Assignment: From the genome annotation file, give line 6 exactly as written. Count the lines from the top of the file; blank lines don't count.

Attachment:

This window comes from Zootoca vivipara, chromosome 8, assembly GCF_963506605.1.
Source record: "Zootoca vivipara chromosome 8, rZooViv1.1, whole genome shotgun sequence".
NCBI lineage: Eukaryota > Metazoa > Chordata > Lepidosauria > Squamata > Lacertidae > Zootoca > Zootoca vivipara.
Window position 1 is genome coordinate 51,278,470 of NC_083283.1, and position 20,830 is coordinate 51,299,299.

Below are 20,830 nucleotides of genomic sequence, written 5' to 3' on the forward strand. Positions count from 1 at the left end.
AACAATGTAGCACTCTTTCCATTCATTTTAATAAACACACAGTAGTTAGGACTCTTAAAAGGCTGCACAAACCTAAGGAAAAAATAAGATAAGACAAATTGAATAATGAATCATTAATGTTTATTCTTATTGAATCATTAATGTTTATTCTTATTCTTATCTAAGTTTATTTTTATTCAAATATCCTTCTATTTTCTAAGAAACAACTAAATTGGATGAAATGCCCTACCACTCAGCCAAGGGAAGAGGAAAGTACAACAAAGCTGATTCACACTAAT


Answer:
AACAATGTAGCACTCTTTCCATTCATTTTAATAAACACACAGTAGTTAGGACTCTTAAAAGGCTGCACAAACCTAAGGAAAAAATAAGATAAGACAAATTGAATAATGAATCATTAATGTTTATTCTTATTGAATCATTAATGTTTATTCTTATTCTTATCTAAGTTTATTTTTATTCAAATATCCTTCTATTTTCTAAGAAACAACTAAATTGGATGAAATGCCCTACCACTCAGCCAAGGGAAGAGGAAAGTACAACAAAGCTGATTCACACTAAT